Monday, 26 November 2012

Scottish radical independence convention


This declaration was read out at the Radical Independence Conference by Pat Kane (ex-Hue and Cry). It attracted more than 800 people over the weekend:

DECLARATION

We call for independence for the Scottish people.

No responsibility more defines a generation than its responsibility to leave a legacy of hope and possibility. Our generation has a historical opportunity to leave such a legacy. It is for us to choose not a government but a future.

We are offered two. One warns us not to risk the attempt to be a better society, one asks us to hope we can be.

Britain is the fourth most unequal country in the developed world. It has become two nations, one for the rich and one for the rest. The campaign against independence does not invite us into its Britain of wealth and privilege. It expects us to endure our Britain of austerity and exploitation.

They want us to vote No to independence because they want us to vote Yes to inequality, Yes to poverty, Yes to corporate greed. They want us to know our place, not to get ideas above our station. They do not even offer to try to be better.

They are satisfied with this Divided Kingdom. We are not. They believe their first duty is to protect wealth. We disagree. A country that believes there are things more important than the fate of its people has failed.

We believe the success of a country comes from the hard work and commitment of all. We believe that a good country is one in which all share fairly the success of good times and all share fairly the burdens of bad times. We believe that the people who run a country should reflect and represent the people of that country. We believe Scotland belongs to us all and that neither this land nor its people should be exploited only for the profit of a few.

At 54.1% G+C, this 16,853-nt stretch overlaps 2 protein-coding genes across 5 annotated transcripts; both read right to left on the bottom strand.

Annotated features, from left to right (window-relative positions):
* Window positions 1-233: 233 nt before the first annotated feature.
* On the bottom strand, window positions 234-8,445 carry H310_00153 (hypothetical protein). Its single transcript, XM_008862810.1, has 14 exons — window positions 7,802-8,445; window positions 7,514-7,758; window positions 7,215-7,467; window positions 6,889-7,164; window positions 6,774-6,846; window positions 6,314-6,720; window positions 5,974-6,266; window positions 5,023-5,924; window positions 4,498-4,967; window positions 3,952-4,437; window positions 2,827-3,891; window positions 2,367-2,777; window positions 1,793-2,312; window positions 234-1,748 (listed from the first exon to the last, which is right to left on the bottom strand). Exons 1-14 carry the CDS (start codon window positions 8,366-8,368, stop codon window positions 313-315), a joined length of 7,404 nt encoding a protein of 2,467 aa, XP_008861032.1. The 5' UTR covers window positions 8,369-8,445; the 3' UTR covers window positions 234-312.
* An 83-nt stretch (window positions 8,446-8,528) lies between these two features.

This is what the people of Scotland believe too. At election after election Scots have used the ballot box as a loudhailer to ask for a better country. But at every turn the path from here to that better country has been blocked by the alliance of wealthy people who run British for their own benefit. The more Scots have voted for justice the less just Britain has become. Instead we have corrupt wars, a corrupt media, corrupt bankers, corrupt corporations, corrupt politicians.

But a path to a better Scotland is open once more, one that does not require us to ask the permission of those who do not want us to reach our destination. In an independent Scotland the only thing holding us back will be ourselves.

This is not a campaign for independence but a campaign for a better Scotland which we believe can only begin with independence. We are tired of complaining about Britain. It is time to talk about what Scotland can be.

Scotland can be a participative democracy. Where no-one's view is worth more because they have money. Where financial interests don't drown out the voices of the people. Where decision-making belongs to the many and not just an elite. Where communities are not told what they will be given but decide what they need. Where our institutions are reformed to include the people in their governance. Where the media is balanced, education creates active citizens and information is free to all.
Scotland can be a society of equality. Where poverty is not accepted. Where pay gaps are small and poverty wages are ended. Where tax redistributes wealth. Where no human attribute is a justification for discrimination and prejudice. Where human rights are universal.
Scotland can be a just economy. Where profit never justifies damaging people and the environment. Where essential industries are owned by all and not exploited by the few. Where workers have the right to fair treatment and to defend themselves. Where industrial democracy makes better businesses. Where investment is for development, not for speculation.
Scotland can be a great welfare state. Where the social contract is not between the state and the people but between the people themselves. Where from cradle to grave society cares for all regardless. Where delivering more and better social services is the national priority, not austerity. Where the government of the people is never used to create private wealth.
Scotland can be a good neighbour. Where we seek to work with nations around the world to resolve global inequality, climate change and conflict. Where we never join international alliances for exploitation and war. Where we work to reform and democratise multinational institutions. Where we see our deeds, our national culture and our values as a message of hope.
Scotland can be a moral nation. Where mutuality, cooperation and fellowship define our relationships. Where we are good stewards of our country and hand it on to the next generation in a better state than we inherit it. Where our values are not dominated by greed, selfishness and disregard for others but by patience, generosity, creativity, peacefulness and a determination to be better.